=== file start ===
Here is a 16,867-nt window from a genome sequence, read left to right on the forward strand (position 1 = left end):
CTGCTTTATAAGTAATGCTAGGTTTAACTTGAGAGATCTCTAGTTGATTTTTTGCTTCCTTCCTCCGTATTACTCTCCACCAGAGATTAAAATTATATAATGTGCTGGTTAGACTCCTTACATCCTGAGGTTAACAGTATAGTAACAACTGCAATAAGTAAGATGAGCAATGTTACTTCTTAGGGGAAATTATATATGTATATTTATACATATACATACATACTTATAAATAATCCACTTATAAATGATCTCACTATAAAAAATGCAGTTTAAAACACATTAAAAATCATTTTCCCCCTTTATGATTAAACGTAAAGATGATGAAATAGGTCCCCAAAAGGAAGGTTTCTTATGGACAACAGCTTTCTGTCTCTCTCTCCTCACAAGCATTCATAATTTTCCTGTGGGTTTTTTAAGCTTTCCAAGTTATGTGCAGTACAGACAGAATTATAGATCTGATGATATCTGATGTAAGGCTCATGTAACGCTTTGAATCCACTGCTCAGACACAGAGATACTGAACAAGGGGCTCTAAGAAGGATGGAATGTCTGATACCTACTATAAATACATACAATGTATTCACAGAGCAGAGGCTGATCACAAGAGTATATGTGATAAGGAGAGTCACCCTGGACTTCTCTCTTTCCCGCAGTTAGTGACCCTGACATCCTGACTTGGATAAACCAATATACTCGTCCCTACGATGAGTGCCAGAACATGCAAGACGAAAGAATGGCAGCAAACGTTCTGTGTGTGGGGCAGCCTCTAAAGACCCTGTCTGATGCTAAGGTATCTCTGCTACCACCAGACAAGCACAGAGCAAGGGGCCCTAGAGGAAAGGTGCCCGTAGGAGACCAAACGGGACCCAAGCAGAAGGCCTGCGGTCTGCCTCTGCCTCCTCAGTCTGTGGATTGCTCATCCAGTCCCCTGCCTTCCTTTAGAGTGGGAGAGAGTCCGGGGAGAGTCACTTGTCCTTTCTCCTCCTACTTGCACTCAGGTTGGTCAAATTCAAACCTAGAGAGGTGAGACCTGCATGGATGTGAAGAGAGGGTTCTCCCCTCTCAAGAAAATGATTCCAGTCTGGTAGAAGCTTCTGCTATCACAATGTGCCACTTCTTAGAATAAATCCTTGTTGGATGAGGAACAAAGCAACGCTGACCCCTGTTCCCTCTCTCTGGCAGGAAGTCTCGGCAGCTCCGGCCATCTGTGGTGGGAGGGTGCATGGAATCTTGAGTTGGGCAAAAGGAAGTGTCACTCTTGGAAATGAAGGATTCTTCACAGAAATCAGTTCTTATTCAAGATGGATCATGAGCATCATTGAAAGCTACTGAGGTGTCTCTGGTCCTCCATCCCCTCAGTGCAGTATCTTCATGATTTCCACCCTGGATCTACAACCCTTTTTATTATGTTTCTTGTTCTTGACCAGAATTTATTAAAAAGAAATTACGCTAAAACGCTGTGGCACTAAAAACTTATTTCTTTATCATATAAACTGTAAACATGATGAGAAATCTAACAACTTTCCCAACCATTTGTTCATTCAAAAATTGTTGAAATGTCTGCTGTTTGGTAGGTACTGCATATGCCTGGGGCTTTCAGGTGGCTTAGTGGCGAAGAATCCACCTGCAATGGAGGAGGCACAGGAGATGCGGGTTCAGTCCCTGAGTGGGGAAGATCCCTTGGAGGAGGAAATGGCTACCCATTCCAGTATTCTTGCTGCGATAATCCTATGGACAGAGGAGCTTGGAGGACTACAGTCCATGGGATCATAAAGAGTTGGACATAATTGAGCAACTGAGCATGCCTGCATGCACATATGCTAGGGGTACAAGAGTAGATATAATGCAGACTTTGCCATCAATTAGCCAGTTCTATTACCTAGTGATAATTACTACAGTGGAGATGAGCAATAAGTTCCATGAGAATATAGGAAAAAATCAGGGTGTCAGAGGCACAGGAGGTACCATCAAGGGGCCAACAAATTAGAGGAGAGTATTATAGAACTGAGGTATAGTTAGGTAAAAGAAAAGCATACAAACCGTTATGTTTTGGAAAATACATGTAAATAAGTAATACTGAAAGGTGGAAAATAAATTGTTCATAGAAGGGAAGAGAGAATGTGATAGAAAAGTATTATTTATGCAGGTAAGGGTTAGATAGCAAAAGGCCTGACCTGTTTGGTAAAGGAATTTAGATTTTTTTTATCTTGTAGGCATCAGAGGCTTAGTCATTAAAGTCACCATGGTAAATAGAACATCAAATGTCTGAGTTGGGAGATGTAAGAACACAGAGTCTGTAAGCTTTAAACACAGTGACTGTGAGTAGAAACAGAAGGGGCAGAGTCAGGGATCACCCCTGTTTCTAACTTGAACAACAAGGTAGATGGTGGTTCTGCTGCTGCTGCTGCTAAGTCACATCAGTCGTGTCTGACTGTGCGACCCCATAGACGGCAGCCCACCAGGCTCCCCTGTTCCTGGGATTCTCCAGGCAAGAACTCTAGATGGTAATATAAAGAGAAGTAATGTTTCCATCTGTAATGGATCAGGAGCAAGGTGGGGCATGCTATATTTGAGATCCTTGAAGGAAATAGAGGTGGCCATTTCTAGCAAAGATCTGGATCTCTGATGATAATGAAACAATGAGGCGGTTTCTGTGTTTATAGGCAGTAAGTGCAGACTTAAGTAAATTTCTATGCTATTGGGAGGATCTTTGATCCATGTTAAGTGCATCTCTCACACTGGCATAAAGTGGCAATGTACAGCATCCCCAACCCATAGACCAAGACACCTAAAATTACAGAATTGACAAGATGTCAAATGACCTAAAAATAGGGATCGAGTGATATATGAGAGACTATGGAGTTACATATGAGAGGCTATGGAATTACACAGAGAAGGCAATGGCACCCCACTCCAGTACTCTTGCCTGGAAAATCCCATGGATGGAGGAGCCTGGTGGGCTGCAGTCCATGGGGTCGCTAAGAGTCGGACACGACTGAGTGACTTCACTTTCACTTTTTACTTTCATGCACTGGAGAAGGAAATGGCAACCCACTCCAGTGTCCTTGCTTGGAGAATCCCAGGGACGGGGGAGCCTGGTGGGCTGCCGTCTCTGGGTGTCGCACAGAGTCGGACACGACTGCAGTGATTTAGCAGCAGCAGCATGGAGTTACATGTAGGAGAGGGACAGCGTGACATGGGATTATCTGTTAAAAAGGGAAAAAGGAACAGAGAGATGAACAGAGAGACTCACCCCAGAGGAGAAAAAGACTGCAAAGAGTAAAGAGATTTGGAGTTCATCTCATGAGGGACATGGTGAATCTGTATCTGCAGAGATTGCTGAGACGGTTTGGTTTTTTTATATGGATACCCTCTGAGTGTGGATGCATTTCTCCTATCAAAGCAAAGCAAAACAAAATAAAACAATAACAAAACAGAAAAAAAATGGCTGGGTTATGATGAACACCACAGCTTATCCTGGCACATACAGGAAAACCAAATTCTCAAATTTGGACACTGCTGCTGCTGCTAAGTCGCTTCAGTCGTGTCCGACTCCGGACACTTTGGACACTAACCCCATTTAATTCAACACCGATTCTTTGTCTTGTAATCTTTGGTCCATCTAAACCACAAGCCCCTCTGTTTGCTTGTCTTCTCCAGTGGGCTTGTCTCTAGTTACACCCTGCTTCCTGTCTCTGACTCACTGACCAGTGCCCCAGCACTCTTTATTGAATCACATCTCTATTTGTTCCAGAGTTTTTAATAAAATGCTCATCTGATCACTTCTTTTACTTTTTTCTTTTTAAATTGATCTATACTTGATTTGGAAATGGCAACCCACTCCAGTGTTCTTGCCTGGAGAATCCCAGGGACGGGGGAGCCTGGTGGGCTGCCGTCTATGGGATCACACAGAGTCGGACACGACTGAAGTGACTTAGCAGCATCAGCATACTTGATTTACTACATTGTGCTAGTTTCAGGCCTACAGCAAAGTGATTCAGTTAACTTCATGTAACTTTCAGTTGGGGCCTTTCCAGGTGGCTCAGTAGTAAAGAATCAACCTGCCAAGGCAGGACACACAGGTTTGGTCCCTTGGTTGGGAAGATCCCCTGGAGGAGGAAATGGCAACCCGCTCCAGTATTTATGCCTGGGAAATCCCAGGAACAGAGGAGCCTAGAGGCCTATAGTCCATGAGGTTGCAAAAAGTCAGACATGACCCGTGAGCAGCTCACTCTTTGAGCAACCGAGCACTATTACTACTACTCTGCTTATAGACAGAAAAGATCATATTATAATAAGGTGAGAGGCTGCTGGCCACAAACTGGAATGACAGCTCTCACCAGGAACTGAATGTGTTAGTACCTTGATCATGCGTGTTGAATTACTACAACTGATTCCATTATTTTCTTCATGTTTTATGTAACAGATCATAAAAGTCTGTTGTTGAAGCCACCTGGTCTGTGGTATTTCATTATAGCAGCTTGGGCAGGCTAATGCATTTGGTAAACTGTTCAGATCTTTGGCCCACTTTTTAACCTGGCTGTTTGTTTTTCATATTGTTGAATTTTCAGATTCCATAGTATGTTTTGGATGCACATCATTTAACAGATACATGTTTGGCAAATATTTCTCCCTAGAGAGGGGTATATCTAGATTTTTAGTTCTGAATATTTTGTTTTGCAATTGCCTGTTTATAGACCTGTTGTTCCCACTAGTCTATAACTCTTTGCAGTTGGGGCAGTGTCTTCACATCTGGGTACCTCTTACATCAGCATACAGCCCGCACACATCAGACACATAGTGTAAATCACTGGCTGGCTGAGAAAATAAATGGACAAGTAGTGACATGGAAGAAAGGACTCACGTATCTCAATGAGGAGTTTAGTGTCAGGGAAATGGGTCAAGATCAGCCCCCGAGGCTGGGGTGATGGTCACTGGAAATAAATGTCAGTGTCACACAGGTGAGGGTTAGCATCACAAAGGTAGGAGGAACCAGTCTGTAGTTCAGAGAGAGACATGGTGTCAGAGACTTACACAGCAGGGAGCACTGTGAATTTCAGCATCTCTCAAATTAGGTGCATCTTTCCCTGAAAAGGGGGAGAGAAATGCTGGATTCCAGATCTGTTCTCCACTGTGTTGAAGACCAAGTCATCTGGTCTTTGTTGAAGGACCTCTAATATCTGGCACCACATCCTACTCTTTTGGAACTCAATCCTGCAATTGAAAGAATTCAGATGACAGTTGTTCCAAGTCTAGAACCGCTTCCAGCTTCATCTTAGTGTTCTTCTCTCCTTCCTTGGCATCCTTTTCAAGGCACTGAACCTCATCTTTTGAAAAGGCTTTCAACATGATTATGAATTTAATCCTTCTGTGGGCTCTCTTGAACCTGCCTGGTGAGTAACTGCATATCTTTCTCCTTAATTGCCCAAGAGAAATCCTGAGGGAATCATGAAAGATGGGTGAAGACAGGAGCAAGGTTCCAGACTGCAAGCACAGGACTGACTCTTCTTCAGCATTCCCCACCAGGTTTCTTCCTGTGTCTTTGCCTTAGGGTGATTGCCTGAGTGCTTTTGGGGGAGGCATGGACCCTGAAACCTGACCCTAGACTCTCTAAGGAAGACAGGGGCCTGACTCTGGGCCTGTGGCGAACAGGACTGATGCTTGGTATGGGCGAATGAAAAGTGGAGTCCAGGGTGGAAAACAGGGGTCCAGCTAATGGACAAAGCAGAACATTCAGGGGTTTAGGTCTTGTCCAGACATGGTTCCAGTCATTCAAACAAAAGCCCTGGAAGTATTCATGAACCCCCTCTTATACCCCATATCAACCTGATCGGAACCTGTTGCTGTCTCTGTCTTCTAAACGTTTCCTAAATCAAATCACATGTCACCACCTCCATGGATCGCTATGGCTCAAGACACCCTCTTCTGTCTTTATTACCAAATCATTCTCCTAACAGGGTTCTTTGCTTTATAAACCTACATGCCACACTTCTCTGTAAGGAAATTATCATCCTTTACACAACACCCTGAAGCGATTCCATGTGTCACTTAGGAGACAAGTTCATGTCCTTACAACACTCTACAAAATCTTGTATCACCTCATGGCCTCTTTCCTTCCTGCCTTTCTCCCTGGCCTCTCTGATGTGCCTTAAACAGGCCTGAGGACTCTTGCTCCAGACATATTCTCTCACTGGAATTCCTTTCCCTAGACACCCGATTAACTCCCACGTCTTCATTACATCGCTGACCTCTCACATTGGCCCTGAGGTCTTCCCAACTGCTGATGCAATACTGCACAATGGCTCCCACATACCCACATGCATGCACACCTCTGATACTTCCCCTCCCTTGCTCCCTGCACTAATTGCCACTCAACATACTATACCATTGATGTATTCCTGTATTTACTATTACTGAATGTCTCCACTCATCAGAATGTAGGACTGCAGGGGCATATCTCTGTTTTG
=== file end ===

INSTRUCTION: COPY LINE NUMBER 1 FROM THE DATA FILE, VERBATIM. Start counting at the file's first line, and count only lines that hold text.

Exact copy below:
Here is a 16,867-nt window from a genome sequence, read left to right on the forward strand (position 1 = left end):